“ The writer (i. e. Mr. Hill, says the Wesleyan Reviewer) declares, respecting THE HULL PAMPHLET, which professes to be “ A Statement of Facts,” that “ it contains one hundred and twenty-three falsehoods, or mis-statements, many of which are so artfully interwoven with truth, as to deceive any person who is not fully acquainted with the case.” This passage occurs in page 16 of the Birmingham pamphlet; but it also occurs in page 16 of the Northwich pamphlet, which was published in 1826, one year earlier than the book of Miss Bell, to which the Reviewer supposes it to apply. It was also published, in the circular issued by the Northwich Friends of Mr. Hill, one year earlier still. It was, in fact, intended for quite a different book-a small pamphlet, not one-third the size of that now before the public, and which merely brought down Miss Bell's case to the termination of the Newcastle suit!

Of this assertion of Mr. Hill's we may have to speak again ; but the immediate purpose for which we produce the passage, is to show the competency of the Reviewer for the office which he bas undertaken, and to let the world see before what a grave, enlightened, and disinterested judge, we are called to stand, in order to receive sentence for our crime, and reproof for our “ petulance,” in having dared to speak as we have spoken, after a careful perusal of the principal documents connected with the question at issue.

in it, may properly have a place here. Referring to the Hull Pamphlet, page 142, for more extended remarks upon the statements contained in it, the force of which Mr. Hill appears quite unable in his appendix to diminish, we will quote one passage, and compare it with certain expressions in his acknowledged letters to Sissison.“ It was now ascertained that Sissison had, contrary to the opinion which I gave him in my letters, and contrary to every thing which I conceive to be honourable and just, broken off his engagements with Miss Bell.” Page 17. Let any one read the whole of Mr. Hill's long correspondence with Sissison, and say whether there is any expression, in one of the many letters, of which this extract gives a true report-whether the whole style of the correspondence is not at antipodes to this assertion-and whether the following passages do not falsify, in plain terms, this pretended account of Mr. Hill's opinion. I will tell you my opinion : I think I could easily find out your anonymous friend” (alluding to those infamous letters already before the public). “I am confident (if I conjecture right) he or she was actuated by pure motives. I. cannot go so far as your friend- I dare not; but I do sincerely believe you could not make a worse choice.”—“ If you can possibly extricate yourself, I think you should without delay; but if you cannot, why marry, and endeavour to make the best of it."-" Can you any way get rid of this person, and be honest ? Can you live without her ? Remember, I don't think you can live with her.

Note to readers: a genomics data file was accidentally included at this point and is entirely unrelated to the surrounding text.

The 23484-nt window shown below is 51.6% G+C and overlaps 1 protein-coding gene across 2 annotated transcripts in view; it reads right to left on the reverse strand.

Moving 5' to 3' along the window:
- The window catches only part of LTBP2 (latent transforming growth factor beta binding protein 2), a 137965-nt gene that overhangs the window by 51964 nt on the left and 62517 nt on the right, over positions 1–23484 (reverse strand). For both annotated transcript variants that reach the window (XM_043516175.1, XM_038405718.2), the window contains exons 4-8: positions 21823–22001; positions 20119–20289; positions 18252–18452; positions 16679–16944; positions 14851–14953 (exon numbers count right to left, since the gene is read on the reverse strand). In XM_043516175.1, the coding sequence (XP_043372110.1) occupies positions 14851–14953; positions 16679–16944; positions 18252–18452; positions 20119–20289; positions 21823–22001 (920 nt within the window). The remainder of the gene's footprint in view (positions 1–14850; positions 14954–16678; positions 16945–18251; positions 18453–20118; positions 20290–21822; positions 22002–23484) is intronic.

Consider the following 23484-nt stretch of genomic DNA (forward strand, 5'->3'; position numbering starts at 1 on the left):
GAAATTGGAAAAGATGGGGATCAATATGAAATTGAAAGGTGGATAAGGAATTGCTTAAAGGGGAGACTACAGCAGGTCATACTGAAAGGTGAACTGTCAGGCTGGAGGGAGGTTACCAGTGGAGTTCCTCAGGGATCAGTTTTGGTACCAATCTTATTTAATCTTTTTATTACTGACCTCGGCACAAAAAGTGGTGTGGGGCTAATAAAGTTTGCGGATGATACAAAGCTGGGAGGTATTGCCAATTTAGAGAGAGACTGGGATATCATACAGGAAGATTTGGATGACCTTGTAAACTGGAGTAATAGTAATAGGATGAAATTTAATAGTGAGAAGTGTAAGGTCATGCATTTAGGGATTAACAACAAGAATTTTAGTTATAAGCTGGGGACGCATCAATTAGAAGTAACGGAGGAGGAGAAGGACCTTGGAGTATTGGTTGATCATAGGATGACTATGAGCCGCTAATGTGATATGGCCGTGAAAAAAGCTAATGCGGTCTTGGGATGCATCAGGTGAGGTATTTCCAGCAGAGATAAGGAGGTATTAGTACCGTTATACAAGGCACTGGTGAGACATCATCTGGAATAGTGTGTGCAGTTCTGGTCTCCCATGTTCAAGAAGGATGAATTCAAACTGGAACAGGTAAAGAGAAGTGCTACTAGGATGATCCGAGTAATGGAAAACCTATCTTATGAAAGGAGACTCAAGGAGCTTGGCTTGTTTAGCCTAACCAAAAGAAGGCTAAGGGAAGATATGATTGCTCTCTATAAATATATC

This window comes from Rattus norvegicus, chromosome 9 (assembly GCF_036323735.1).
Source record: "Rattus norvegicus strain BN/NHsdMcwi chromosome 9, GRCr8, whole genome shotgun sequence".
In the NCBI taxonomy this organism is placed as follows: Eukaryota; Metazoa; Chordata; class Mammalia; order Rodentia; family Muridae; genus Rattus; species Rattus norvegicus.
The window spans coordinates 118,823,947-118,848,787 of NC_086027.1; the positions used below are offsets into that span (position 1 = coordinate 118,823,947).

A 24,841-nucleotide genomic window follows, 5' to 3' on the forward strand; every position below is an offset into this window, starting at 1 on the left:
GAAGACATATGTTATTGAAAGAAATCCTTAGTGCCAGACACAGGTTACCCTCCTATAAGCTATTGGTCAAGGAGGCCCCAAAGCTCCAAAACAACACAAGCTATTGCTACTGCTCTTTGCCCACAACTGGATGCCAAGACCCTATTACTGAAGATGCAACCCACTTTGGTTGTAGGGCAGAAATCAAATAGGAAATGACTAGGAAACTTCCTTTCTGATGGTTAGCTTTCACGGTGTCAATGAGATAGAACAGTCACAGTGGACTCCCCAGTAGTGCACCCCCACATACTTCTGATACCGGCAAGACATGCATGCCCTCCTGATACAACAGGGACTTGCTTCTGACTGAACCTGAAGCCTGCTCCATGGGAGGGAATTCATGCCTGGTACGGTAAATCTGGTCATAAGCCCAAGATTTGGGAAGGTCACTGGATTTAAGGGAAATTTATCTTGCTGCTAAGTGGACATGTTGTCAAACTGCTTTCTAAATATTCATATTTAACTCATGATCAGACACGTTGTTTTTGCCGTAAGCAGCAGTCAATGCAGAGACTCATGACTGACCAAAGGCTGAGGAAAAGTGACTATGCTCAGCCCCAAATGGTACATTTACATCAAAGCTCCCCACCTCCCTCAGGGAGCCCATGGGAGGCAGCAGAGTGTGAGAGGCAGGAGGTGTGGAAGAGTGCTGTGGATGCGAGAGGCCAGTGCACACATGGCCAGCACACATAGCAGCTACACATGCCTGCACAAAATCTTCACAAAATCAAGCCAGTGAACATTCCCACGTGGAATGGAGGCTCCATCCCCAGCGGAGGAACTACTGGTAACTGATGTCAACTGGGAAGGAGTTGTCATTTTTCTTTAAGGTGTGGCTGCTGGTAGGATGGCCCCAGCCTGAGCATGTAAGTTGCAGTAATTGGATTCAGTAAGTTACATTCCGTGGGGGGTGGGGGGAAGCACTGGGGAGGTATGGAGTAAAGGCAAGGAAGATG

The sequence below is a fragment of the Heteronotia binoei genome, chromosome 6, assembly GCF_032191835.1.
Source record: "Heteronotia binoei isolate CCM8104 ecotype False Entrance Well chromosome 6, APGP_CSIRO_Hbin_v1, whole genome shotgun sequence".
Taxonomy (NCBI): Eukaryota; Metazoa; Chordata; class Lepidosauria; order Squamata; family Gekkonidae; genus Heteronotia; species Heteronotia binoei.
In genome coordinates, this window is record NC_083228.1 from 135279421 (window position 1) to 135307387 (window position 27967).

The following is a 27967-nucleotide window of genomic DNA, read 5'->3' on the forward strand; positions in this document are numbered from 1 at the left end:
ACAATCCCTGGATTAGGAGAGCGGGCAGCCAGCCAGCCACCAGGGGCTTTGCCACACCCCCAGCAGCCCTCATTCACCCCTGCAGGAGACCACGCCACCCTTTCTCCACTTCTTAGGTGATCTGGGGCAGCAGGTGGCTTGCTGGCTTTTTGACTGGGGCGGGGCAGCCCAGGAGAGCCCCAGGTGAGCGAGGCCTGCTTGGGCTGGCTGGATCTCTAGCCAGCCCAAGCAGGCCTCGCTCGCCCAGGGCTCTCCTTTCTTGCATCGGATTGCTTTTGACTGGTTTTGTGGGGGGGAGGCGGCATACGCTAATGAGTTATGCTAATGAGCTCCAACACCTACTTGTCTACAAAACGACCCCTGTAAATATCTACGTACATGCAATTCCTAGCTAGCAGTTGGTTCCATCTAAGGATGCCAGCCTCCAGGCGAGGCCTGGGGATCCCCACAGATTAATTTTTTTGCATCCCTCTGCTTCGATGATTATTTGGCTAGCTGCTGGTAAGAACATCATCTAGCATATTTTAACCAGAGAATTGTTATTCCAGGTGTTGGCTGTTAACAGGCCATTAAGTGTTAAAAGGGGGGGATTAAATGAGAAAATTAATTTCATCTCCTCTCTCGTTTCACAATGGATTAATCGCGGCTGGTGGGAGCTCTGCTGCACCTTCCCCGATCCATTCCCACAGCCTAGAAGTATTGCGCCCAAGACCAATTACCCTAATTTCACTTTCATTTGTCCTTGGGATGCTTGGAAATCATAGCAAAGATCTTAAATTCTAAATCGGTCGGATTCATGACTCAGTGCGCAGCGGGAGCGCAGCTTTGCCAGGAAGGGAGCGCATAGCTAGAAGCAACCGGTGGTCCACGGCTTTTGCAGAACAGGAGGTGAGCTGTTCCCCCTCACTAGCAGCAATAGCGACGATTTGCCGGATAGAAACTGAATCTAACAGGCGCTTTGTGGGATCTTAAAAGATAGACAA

When Sissison, in consequence of such communication as this, broke off the match, can he be accused of having acted contrary to Hill's opinion given in the above letter, and contrary to all that he conceived honourable and just? And we ask, can that man deserve credit for any statements he may make, even though he solemnly declares he “ will speak the whole truth and nothing but the truth," and who republishes this unblushing assertion after his own letters have been in possession of the public ?

We have before remarked upon the fact that he had denied most confidently having written any ill of Miss Bell to Hull This fact does not rest upon anonymous authority.-It appears in the evidence which Sissison gave in the court at York--he is also declared to have said it in the presence of the Methodist Leaders at Shields--and yet he brings not one of those leaders forward to deny that he

uttered such language. Let us then compare this assertion with his avowed letters. “ She, (that is, Miss Bell) her sister, and her brother are generally considered as a dangerous and disreputable family ;-buried in debt-always squabbling and deceiving, full of religion, even sanctification and full of drunkenness, scandal, and calumny." Is it possible that any correct account of facts can be expected from a quarter where so little regard has been obviously paid to truth? Mr. Hill professes to have detected one hundred and twenty-three falsehoods in a former publication by Miss Bell. If he had been a little more moderate in his charge he would have been more likely to receive credit for his assertion—he has printed this assertion thrice, but has never come one step nearer towards a demonstration of its truth -he does not produce one of these falsehoods and fairly expose it, and therefore this assertion must appear to every impartial person as weak and contemptible as it is unjust and malicious.